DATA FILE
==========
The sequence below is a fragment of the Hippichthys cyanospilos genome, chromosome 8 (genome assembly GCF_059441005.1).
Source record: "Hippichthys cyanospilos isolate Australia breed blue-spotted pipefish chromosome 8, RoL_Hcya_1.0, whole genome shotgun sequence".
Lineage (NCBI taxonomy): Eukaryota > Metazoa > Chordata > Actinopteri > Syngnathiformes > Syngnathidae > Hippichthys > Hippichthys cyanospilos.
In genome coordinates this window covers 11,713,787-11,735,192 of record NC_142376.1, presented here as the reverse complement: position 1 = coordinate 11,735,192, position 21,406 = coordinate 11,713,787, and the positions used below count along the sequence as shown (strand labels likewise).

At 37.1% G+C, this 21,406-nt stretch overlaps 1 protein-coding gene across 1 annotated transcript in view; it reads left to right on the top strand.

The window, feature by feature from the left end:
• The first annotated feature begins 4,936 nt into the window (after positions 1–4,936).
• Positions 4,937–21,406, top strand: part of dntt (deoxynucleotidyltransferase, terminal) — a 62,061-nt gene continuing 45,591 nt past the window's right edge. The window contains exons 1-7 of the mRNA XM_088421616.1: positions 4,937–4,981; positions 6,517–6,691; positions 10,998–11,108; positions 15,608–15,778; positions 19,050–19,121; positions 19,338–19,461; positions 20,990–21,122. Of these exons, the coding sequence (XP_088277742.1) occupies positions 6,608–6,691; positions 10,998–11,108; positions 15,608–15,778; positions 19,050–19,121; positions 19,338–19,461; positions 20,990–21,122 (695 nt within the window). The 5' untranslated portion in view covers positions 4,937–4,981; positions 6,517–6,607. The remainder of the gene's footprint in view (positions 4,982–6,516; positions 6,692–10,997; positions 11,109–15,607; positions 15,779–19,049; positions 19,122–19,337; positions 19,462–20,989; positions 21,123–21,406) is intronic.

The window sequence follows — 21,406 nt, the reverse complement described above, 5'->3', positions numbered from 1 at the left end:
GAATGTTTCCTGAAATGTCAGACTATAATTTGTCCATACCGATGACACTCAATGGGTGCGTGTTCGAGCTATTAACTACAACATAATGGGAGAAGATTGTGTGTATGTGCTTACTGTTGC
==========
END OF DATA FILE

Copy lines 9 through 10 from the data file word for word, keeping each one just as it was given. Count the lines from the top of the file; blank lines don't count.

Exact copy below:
The window sequence follows — 21,406 nt, the reverse complement described above, 5'->3', positions numbered from 1 at the left end:
GAATGTTTCCTGAAATGTCAGACTATAATTTGTCCATACCGATGACACTCAATGGGTGCGTGTTCGAGCTATTAACTACAACATAATGGGAGAAGATTGTGTGTATGTGCTTACTGTTGC